Proponents of the death penalty often argue that the threat of being executed acts as a deterrent that prevents people from committing murder. But those who oppose capital punishment challenge that claim. And some researchers argue that state-sanctioned execution might actually increase homicide rates.
Now, a panel of independent experts convened by the prestigious National Research Council has taken a look at this question and decided that the available research offers no useful information for policymakers.
"We recognize that this conclusion may be controversial to some, but nobody is well-served by unsupportable claims about the effect of the death penalty, regardless of whether the claim is that the death penalty deters homicides, has no effect on homicides, or actually increases homicides," says Daniel Nagin, a public policy professor at Carnegie Mellon University who chaired the committee.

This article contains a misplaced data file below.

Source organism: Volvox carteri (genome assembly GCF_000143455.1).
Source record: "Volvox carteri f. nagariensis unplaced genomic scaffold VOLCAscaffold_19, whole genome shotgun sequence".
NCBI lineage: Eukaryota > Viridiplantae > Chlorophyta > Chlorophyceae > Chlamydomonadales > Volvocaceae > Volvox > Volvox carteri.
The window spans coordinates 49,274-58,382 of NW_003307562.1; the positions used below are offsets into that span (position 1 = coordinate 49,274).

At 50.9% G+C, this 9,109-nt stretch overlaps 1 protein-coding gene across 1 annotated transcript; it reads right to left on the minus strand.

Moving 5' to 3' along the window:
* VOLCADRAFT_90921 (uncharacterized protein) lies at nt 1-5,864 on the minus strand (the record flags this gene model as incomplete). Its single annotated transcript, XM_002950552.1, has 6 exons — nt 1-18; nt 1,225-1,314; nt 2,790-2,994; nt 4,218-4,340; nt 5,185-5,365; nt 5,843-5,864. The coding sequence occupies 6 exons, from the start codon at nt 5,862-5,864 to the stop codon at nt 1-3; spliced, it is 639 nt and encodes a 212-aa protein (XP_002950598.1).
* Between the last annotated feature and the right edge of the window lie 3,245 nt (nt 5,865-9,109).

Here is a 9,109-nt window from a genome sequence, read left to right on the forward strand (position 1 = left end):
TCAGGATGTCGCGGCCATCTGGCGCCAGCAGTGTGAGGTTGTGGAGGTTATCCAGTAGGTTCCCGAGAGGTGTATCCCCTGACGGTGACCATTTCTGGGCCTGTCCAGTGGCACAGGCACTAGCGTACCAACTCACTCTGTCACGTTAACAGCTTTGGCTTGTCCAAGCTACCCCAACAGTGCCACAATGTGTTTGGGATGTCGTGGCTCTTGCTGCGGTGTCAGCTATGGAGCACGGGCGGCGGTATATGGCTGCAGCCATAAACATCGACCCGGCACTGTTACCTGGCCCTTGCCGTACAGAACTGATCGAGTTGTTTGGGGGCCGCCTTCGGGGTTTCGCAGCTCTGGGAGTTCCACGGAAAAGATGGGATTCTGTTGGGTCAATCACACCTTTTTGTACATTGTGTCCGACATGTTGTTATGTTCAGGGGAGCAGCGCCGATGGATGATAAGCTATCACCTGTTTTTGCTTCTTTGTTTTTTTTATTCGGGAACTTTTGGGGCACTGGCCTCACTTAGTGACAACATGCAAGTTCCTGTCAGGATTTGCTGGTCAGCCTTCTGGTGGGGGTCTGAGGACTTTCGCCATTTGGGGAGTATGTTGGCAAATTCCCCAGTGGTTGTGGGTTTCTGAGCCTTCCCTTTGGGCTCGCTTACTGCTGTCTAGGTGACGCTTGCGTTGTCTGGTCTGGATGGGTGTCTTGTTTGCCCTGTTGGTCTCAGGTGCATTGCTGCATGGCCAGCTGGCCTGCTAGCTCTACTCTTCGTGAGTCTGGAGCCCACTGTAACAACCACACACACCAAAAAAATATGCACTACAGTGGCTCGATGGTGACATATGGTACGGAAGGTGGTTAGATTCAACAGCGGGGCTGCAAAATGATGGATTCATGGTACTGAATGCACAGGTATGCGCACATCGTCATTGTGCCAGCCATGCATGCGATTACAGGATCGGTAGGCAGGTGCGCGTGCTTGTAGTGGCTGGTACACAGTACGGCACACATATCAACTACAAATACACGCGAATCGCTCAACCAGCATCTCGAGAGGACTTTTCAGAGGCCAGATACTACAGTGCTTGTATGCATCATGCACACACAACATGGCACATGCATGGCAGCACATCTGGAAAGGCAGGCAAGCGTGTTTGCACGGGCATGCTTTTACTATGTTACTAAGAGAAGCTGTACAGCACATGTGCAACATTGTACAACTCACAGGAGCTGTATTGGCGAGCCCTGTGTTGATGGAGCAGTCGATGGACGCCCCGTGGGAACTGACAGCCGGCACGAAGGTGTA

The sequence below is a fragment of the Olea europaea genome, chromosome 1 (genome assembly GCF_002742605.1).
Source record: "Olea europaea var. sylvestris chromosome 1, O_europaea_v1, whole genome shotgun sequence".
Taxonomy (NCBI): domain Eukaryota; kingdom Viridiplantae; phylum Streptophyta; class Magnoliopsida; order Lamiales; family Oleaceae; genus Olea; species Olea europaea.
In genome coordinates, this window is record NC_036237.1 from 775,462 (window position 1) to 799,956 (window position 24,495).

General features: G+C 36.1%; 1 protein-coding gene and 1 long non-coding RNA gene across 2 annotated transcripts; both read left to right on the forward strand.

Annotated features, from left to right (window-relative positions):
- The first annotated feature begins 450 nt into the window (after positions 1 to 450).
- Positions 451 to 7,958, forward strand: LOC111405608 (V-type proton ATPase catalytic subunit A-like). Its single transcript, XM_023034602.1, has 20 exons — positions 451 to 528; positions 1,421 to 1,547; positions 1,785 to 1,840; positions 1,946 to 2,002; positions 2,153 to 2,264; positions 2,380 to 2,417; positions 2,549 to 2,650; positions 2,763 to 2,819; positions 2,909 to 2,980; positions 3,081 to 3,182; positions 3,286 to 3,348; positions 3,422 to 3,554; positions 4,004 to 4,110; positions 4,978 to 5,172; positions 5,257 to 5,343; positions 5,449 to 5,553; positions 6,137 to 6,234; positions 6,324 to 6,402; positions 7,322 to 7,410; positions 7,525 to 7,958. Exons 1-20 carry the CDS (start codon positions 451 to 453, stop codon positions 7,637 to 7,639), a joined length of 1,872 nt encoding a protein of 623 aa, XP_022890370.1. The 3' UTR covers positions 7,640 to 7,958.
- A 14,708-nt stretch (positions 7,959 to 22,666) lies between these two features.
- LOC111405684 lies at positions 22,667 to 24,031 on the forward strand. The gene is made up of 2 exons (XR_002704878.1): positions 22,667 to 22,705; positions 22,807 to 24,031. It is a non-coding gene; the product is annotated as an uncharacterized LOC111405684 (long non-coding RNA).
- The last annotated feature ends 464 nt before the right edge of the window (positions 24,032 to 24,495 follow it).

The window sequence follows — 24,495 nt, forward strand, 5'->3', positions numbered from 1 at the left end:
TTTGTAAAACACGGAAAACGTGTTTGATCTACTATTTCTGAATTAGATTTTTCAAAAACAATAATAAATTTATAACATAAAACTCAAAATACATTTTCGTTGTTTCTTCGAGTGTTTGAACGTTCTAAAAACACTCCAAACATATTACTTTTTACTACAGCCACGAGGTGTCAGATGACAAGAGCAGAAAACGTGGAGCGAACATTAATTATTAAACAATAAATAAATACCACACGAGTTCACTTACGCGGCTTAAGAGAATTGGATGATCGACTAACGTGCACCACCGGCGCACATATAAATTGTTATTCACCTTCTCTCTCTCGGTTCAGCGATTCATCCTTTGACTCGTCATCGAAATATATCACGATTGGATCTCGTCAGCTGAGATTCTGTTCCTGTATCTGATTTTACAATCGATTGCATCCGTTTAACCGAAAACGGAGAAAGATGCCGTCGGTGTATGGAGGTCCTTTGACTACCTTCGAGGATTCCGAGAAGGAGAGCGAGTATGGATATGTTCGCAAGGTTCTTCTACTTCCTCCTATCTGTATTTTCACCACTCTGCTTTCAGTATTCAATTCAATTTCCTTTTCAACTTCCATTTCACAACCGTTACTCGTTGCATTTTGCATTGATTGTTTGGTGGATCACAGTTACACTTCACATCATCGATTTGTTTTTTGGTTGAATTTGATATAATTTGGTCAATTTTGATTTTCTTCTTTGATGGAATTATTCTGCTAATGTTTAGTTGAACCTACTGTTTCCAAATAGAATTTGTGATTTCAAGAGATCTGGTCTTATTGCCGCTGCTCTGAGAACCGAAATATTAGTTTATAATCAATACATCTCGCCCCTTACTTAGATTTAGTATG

This committee did not examine the moral arguments for or against the death penalty. Its job was to look at the science. Nagin says the panel reviewed dozens of studies and found fundamental flaws.
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